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How writing your thesis will be a success am 24. April 2021
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Themen: self-management and time management , writing

How writing your thesis will be a success

Are you currently writing your bachelor’s or master’s thesis? Then you will surely have noticed that strategies that may have worked for shorter papers do not work for theses. The Center for Teaching and Learning (CTL) has compiled many tips that you can easily put into practice and that will help you plan your bachelor’s or master’s thesis.

Spending a few days (and nights) in the library or your room, doing a rapid literature search and “just quickly writing the text” does not work for a 30 to 80-page thesis. Maybe you are also grappling with phases of sluggish progress in your writing from time to time.  A paper in the scope of a bachelor’s or master’s thesis requires planning, self-management, time management and a detailed examination of the writing project. And sometimes, it also requires self-reflection in your capacity as the author. After all, academic writing is a form of professional writing, and you will inevitably grow with the challenge. But do not panic. The following tips and recommendations are easily put into practice and will help you write your thesis.

Work on your thesis begins long before the actual writing process

Abschlussarbeiten
Illustration 1: Stages of a writing project, adapted by K. Dreo, according to Wolfsberger (2007) and Girgensohn & Sennewald (2012): finding a topic, structure & material, writing the ‘raw’ text, editing, finalisation (from bottom to top)

Writing a thesis does not only begin with the creation of a text document but much earlier. Finding a topic for your thesis, searching for literature, reading and examining the available literature as well as defining a research question pertaining to the topic are part of ‘writing’ a thesis, even if you might not actually produce much continuous text during these phases. These first steps on your way to the final text are crucial to the successful completion of your writing project. They represent about 40 % of the amount of work involved in writing a thesis.

A research proposal is often the visible result of this process. The Bachelor Thesis Survival Guide (in German) provides answers to many questions that students have, including information about research proposals. Of course, you can also use it for other writing projects.

For good planning, you need a realistic assessment of your project. However, many writers overestimate their capabilities. You may once have written 10 pages of a seminar essay in one stressful night, but that does not mean that you will be able to write 80 pages of a master’s thesis in eight nights. All necessary breaks included, most writers manage to write two pages of ‘good’ raw text per day. You can accomplish this more easily if you know yourself as a writer: Do you prefer to write in the morning or in the evening? Do you need much time to write the first version? Are you quick when it comes to editing? Do you need to schedule some extra time because you want someone to proofread your thesis? The more you know about your own writing habits, the more realistic your time schedule can be. Make plans for who you are, not for who you want to be. 😊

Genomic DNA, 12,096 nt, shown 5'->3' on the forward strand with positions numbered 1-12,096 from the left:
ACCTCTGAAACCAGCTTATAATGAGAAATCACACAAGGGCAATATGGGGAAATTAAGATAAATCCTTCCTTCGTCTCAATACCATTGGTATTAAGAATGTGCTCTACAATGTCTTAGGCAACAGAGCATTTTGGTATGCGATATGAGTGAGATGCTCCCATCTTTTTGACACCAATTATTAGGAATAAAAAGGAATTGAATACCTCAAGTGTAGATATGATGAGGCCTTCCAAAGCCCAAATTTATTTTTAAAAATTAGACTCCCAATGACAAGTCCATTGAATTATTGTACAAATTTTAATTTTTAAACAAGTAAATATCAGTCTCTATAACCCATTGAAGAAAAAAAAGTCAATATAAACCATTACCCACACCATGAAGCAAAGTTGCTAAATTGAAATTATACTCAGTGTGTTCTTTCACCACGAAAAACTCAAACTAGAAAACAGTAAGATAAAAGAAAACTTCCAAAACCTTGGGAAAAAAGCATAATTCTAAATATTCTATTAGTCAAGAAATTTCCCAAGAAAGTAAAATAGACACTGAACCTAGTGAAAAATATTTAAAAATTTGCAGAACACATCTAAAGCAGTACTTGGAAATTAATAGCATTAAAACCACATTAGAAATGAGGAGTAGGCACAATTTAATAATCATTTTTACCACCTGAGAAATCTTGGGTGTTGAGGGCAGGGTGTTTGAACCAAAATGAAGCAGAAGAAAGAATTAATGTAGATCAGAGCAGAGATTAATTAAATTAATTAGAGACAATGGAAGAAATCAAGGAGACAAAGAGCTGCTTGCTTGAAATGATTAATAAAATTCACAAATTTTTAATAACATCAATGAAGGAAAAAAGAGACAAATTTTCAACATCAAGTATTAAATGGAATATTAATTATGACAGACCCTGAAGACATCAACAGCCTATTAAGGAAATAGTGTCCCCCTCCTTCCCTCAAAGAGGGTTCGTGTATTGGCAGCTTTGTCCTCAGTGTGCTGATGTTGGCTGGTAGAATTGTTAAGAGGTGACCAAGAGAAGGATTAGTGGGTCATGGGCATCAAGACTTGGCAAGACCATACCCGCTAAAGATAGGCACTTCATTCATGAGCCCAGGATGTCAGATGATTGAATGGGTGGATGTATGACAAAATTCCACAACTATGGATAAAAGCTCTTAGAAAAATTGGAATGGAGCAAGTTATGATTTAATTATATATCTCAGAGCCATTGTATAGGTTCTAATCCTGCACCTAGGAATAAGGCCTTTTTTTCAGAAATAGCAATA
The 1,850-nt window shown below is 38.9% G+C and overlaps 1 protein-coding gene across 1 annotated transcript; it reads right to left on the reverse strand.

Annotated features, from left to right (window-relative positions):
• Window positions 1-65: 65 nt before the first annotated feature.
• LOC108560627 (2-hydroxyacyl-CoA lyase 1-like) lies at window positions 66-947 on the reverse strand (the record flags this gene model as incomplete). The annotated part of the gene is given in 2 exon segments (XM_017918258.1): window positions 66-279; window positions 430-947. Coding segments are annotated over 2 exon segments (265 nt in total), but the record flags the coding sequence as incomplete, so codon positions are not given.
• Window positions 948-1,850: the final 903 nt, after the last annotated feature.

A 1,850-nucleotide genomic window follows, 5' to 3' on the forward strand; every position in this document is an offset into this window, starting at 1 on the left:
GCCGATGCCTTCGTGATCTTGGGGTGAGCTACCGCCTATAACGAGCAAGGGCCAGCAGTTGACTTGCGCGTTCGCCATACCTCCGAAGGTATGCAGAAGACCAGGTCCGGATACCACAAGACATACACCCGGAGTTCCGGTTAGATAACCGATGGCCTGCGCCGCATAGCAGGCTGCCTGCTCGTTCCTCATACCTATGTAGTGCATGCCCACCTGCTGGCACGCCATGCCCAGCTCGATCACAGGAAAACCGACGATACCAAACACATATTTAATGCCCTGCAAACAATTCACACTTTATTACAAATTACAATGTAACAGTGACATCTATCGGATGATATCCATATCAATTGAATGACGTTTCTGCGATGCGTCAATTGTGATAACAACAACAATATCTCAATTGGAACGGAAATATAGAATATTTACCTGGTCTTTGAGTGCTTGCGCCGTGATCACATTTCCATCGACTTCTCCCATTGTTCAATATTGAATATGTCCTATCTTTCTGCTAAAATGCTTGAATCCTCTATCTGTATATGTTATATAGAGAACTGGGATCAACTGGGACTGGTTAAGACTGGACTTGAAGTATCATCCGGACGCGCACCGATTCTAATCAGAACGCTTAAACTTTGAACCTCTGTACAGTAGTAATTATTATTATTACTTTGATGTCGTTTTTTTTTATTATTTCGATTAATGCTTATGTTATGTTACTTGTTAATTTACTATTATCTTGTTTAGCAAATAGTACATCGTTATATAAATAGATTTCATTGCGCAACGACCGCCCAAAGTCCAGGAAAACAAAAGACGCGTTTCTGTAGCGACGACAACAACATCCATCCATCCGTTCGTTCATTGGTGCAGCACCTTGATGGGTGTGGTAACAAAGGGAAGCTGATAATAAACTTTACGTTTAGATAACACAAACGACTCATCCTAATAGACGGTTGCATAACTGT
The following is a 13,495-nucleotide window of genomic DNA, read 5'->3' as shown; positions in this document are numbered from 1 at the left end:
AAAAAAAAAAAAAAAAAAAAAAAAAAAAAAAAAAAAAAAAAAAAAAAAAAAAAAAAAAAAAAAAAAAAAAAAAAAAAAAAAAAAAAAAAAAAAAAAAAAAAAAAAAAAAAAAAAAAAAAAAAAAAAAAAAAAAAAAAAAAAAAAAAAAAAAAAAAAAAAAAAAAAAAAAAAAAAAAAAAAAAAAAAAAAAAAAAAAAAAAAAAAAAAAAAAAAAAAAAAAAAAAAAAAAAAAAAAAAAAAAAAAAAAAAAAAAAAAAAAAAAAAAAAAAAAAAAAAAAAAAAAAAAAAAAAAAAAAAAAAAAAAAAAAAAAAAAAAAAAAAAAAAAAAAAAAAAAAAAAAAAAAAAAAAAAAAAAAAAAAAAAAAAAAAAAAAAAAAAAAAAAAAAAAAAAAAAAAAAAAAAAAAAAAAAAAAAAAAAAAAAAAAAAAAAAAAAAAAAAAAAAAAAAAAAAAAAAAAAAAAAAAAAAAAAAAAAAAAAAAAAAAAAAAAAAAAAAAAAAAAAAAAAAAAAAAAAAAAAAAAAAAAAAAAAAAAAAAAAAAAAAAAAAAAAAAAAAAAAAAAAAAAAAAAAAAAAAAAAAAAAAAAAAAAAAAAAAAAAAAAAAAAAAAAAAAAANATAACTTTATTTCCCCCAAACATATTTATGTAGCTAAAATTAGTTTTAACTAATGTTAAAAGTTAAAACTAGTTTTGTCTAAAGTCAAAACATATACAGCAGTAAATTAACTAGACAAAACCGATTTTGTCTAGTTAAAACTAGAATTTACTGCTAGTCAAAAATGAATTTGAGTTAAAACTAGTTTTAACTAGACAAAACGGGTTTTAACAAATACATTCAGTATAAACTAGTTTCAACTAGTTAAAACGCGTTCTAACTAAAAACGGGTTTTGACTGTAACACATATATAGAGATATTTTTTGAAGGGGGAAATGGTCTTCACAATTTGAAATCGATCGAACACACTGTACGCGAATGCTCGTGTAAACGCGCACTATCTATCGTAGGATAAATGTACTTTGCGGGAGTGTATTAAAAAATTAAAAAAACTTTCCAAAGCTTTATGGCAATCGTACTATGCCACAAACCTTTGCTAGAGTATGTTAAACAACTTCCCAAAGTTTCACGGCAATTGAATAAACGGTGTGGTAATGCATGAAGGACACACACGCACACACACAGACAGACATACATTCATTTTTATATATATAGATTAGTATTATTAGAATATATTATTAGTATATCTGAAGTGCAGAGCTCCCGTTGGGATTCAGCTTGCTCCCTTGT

Consider the different stages in a writing project

An academic writing project consists of different stages: The first stage includes finding a topic and the orientation phase. This is where you think about you want to write about. Often, this stage transitions smoothly into the second stage of literature review (What literature exists on the topic?) and the structuring of the available literature (What will I use for my paper and what will I not include?). During these first two stages, you develop and refine your research question and discuss it with your supervisor. Discuss your thesis with your supervisor as soon as possible during this stage.

During the third stage, you write the first version of your thesis, which is also called ‘raw text’.  Your text does not have to be perfect at this point, as you will have time to refine it during the editing stage. While writing, you will probably skip back and forth between structuring your literature, drafting the raw text and editing it. This is perfectly okay. Finally, the last and fifth stage includes the finalisation, revision and submission of your thesis.

To assist you in planning your written papers, the CTL has developed a ‘planner for theses’ (in German). It includes plenty of tips and tricks from years of writing consultation and workshops. You can download the planner and print it or use it on your computer. We wish you every success for your thesis!

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